Maximizing Surface Area

Directions: The following prism is made up of 27 identical cubes. What is the greatest possible surface area the prism can have after removing 1 or more cubes from the outside?


How many cubes (and which ones) would you remove? How could you record the information to help you see a pattern?


Removing the center cube in each face of the prism results in a surface area of 78 square units.

Source: Brian Lack

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  1. That’s a cool problem, but I don’t understand the title. Isn’t the point NOT to keep the surface area constant? Puzzled…

  2. A colleague has found an additional solution with a surface area of 78 square units:
    Remove four cubes on each face – the center cube on the top and bottom row; the two cubes on the ends of the middle row.
    This additional solution prompted conversations about the comparison of surface area to volume, as well as real-world instances where maximizing (or minimizing) the ratio of surface area to volume is important.

  3. Could a student think that the phrase “removing cubes from the outside” means removing a layer therefore the student would remove 9 cubes.

  4. Can you remove the X on all sides and still get 78? So the middle and all corners are gone. I believe it is the same solution and could set up a greatest number of blocks you can remove and still have the largest surface area possible.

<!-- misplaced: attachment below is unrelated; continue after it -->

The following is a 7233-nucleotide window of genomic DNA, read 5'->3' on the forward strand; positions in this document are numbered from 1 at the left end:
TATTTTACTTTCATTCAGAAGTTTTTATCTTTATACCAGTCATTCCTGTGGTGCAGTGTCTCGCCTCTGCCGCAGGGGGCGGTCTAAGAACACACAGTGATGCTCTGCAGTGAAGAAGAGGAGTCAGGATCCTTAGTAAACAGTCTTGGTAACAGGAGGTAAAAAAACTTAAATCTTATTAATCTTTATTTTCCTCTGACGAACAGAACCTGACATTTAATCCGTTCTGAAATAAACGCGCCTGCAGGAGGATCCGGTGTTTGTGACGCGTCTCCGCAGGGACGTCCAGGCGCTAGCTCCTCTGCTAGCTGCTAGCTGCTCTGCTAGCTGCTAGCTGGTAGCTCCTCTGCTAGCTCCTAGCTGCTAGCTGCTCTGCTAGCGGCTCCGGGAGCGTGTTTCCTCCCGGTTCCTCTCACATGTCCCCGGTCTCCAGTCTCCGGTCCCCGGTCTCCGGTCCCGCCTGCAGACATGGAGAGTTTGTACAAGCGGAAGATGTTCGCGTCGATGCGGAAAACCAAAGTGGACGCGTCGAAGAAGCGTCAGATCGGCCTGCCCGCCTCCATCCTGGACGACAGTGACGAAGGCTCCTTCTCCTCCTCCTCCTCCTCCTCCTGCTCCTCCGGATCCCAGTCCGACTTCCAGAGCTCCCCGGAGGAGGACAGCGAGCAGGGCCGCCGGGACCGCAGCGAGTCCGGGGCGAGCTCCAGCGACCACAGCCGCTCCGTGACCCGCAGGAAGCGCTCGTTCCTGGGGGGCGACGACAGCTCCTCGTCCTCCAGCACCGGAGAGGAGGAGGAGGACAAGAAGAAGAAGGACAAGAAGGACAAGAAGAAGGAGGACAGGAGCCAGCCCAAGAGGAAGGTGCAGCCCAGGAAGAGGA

5. i dont understand how you got 78

    • can you help me understand

    • Imagine one face of the cube, not all six faces. If you remove the center cube from one of the faces, the surface area for that face is 13 square units. You multiply 13 by 6, then you will get 78 square units.

  6. If you multiply 13by 6 you will get78 square units.

  7. Hello,
    I am very confused why one would do 13 X 6 to get 78 square units as the answer for this problem. First of all, doesn’t the surface area start out as 9 X 6 (meaning 54 square units) BEFORE removing one cube from each of the 6 faces? So how does surface area go from 9 X 6 to 13 X 6 when you’re removing cubes? Maybe I’m having a hard time with redistributing volume/surface area after cube removal so maybe some one could tell me how many layers the prism ends up having after removing cubes and rearranging….
    I wish I had my connecting cubes at home 😛

    • I now understand where ’13’ on a face comes from, but wouldn’t there only be 2 layers of 13 (volume of 26) to make the figure, assuming you’ve only removed one cube? If the figure had 6 sides with surface area of 13 for each (13 X 6) like mentioned above, that would make a volume much greater than the starting volume of 27, even though we’re technically ‘removing’ at least 1 cube…..

      Thanks for anyone’s help on this!

      • Got it everyone!!! I actually found a highest surface area answer of 82 with this instead of 78….all my previous comments got my brain rolling. Here’s what I found:

        If you were to take just ONE cube away from the original prism, that leaves a volume of 26 cubic units to play with. If you were to rearrange those 26 cubic units into two layers/rows of 13 cubes, you would technically have two faces (the ‘one’ row showing sides) that each have a surface area of 13, two sides that have a surface area of 26 (because of your two faces that show 2 rows of 13 units side by side), and then your ‘ends’ would have a surface area of 2 each (the ‘ends’ of your two rows of 13). So the expressions representing the 6 faces would be as follows: (2 faces * 13 units) + (2 faces * 26 units) + (2 faces * 2 units)= 82

        Let me know if I made an error in that, but I think that would be right.

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